She went on to say that anti-discrimination laws applied to all sectors and levels of society. With regard to trial law the procedure, a case could be brought directly when a man or woman believed that discrimination had occurred. Equality advisers operating in all the country’s regions then took recourse based on the law. Additionally, cases of collective discrimination could be brought to court, and the adviser concerned might request an employer to make specific plans for the removal of the discriminatory behaviour or system. A reconciliatory process would then begin, or another judgement might be rendered. As for the burden of proof, anyone trying to defend his or her rights was charged with presenting the facts, but in cases of discrimination, that burden was reversed, she said.
Another delegation member described the role and structure of the Department of Equal Opportunity, the subject of several questions, saying it was organized under four general directors. They worked, respectively, in the areas of violence and disability, with an approximate budget of ¤20 million; strategic interventions, structural funds, communications, and national interventions, with an approximate budget of ¤100 million; international affairs, including human trafficking and female genital mutilation, with a budget of about ¤20 million for trafficking, ¤2 million for female genital mutilation, no specific budget for international affairs, and about ¤5 million annually for daily functioning; and ethnic and multiple types of discrimination, operating on a budget of about ¤17 million. The Constitution contained a number of discrimination-related articles, he said, adding that four territorial bodies were charged with pursuing anti-discrimination objectives in Italy’s regions.
In response to a question about the challenges posed by that “strongly decentralized structure”, he said the issues under consideration were innately territorial in nature and must be dealt with locally. Nevertheless, the mechanism had a strong central monitoring system, with both technical and political aspects, which was charged with transferring resources to regional offices. Controls were in place to ensure that the regional bodies did not violate the Constitution or the Convention.
On the question of temporary special measures and affirmative action, he said it was true that Italy did not allow for such measures, preferring instead that they be permanent in nature and reflect the concept of “positive action” — long established in the European Union — rather than “affirmative action”. Through positive-action measures, disadvantaged groups such as women were directly identified as requiring a positive advantage, he said. For example, a bill proposing a quota system for women in provincial elections had been introduced, and if approved, it would become national law. It was therefore, by definition, not temporary, he stressed.
Answering a question about Roma and Sinti women, an official from the Department of Equal Opportunities in Rome said special attention was being paid to those communities, particularly in the areas of education and housing. Since 2004, support had been extended to Roma associations with a view to ensuring the adequacy of school practices. Furthermore, Italy had been the first country to carry out a Council of Europe campaign to combat prejudice. Among other efforts, it had held events in several cities to inform decision-makers in various institutions about prejudice.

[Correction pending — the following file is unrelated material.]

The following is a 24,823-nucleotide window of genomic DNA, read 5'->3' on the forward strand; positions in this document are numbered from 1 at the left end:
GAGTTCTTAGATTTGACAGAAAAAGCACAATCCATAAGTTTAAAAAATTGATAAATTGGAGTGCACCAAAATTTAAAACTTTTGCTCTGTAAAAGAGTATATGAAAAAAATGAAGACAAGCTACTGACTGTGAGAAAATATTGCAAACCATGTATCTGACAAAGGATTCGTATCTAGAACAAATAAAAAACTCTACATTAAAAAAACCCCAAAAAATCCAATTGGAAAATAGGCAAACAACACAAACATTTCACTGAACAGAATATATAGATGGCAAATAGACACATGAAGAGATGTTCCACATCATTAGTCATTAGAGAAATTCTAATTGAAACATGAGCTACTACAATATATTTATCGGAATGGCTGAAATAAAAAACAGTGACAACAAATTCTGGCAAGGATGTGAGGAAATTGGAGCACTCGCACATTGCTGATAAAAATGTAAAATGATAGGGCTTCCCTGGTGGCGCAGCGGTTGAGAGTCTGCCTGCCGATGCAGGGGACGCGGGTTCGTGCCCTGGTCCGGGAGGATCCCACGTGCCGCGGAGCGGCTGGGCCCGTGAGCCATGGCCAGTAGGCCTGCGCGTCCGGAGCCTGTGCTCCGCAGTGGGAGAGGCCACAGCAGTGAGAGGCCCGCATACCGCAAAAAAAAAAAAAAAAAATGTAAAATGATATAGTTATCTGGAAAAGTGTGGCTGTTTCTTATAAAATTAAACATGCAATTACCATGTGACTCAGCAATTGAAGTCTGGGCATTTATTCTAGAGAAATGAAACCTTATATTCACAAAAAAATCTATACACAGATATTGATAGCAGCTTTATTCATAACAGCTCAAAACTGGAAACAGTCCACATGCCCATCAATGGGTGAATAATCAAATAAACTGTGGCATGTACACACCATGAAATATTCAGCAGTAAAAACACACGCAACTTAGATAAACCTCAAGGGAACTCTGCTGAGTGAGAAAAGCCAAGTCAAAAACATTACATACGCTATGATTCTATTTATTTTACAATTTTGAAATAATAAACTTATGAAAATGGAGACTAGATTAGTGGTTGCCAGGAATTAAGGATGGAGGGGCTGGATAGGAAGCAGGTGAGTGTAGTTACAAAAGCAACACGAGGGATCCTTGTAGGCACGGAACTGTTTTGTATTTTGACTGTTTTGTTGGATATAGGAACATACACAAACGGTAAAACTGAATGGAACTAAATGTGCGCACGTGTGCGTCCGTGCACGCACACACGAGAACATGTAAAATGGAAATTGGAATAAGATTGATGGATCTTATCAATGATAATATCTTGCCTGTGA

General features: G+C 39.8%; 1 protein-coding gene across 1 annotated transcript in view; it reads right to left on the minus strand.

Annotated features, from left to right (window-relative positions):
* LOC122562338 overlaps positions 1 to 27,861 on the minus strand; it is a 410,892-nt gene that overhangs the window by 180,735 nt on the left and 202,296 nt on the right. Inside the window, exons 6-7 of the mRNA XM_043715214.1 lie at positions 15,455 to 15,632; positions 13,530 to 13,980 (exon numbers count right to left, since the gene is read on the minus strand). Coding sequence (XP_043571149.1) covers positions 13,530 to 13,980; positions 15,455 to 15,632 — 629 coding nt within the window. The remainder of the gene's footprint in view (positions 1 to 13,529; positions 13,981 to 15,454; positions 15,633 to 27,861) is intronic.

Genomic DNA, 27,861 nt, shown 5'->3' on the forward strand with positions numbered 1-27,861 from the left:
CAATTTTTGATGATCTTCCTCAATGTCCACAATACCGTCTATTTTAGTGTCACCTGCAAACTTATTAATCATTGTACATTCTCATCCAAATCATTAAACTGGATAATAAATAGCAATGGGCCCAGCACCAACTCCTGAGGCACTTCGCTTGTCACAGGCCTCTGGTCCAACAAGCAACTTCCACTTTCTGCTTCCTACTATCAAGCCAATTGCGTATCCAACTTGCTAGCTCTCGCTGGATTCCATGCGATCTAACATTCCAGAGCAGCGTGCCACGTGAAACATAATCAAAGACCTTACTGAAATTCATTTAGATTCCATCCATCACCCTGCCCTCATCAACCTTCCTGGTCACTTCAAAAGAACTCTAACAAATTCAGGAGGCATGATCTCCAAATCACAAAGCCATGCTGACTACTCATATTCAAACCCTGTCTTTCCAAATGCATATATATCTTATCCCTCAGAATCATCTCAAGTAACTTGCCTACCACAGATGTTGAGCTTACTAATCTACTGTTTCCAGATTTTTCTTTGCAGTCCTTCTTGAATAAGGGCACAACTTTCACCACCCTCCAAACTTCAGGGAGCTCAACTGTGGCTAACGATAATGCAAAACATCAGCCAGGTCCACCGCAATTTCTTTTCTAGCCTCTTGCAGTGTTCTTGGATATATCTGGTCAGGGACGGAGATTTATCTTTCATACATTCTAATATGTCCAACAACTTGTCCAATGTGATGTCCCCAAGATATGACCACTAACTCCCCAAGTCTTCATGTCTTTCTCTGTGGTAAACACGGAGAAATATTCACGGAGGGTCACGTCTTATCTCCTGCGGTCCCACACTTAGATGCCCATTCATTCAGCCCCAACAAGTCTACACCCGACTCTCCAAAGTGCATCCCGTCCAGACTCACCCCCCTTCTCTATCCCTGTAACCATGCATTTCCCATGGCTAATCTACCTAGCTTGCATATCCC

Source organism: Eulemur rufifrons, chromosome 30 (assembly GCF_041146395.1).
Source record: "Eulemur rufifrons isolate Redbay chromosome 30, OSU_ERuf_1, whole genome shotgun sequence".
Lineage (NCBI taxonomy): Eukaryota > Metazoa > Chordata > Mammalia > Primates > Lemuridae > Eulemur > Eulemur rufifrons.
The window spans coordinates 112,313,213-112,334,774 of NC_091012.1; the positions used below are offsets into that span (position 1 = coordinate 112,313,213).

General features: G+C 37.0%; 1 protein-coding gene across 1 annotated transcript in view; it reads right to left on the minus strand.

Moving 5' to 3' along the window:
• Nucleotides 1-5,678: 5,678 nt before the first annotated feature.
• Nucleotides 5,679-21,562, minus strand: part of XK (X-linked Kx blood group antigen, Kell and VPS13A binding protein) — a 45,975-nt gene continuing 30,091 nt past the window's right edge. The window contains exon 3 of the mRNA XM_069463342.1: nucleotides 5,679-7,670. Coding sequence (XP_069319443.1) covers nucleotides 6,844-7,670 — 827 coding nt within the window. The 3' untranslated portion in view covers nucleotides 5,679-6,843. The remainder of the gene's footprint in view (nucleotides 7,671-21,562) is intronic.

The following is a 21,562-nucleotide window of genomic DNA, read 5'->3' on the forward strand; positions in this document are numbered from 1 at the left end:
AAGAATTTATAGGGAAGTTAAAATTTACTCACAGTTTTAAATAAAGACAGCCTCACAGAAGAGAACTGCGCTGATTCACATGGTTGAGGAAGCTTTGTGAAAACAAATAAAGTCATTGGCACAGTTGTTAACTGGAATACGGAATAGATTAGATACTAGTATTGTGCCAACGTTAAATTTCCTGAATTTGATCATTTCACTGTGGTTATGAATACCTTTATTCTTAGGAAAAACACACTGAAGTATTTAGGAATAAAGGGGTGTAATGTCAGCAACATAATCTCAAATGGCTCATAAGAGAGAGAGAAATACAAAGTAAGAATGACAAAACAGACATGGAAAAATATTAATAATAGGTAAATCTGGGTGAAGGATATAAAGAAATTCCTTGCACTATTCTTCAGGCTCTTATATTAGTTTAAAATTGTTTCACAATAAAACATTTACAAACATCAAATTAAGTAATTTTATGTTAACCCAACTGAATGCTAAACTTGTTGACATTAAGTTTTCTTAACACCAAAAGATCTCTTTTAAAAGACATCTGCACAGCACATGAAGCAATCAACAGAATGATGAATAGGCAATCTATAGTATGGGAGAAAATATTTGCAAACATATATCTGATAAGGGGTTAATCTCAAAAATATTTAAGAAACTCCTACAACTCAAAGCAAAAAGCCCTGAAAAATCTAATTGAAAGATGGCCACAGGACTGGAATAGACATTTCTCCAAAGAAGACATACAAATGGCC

Just yesterday, a major television channel had aired a three-hour programme to increase awareness about Roma issues, he continued, noting that training courses for journalists had also been organized. Sensitization must be linked to social inclusion programmes, which was why, in 2008, one project in southern Italy had focused on creating social-inclusion tools for public administrators. Another project supported regions in identifying, planning and monitoring local policies. A strategy being devised with a view to including Roma women in labour markets and “social reality” would mark a turning point for them, he said.
Responding to a question about immigration, a delegation member in New York said 50,600 immigrants had arrived in Italy since 1 January, almost half of them women. One project, involving the Office of the United Nations High Commissioner for Refugees (UNHCR) and the Italian Red Cross, among others, offered such newcomers first assistance and legal support upon their arrival in Italy.
Ms. CINQUE said the quota system had been abolished in 2006 after having been used as a temporary measure aimed at solving logistical problems.
A delegation member from the Ministry of Labour said “underground work” had assumed greater importance in relation to health and security in the workplace. Countering illegal employment was indispensable in guaranteeing adequate economic and pay conditions. The Government had adopted measures to prevent and punish such activities, which entailed tax and pay evasion. On the issue of work inspections, she cited data showing that the number of irregularities had fallen between 2009 and 2010. “We are very committed on this and have achieved good results.”
Experts’ Questions and Comments
DUBRAVKA ¦IMONOVIĆ, expert member from Croatia, said every State party was obliged to make the Convention and its Optional Protocol well known, and asked how many times the Convention had been invoked and applied in national courts. As for gender-based stereotypes, the Committee had expressed its concern about the portrayal of women in the media and it was important that measures be taken, including legislation, to combat it. Politicians should also avoid using sexist stereotypes in their public statements, she said, requesting statistics on early marriage among Roma women, the number of women killed by their husbands or ex-husbands, and the number of shelters available for abuse victims.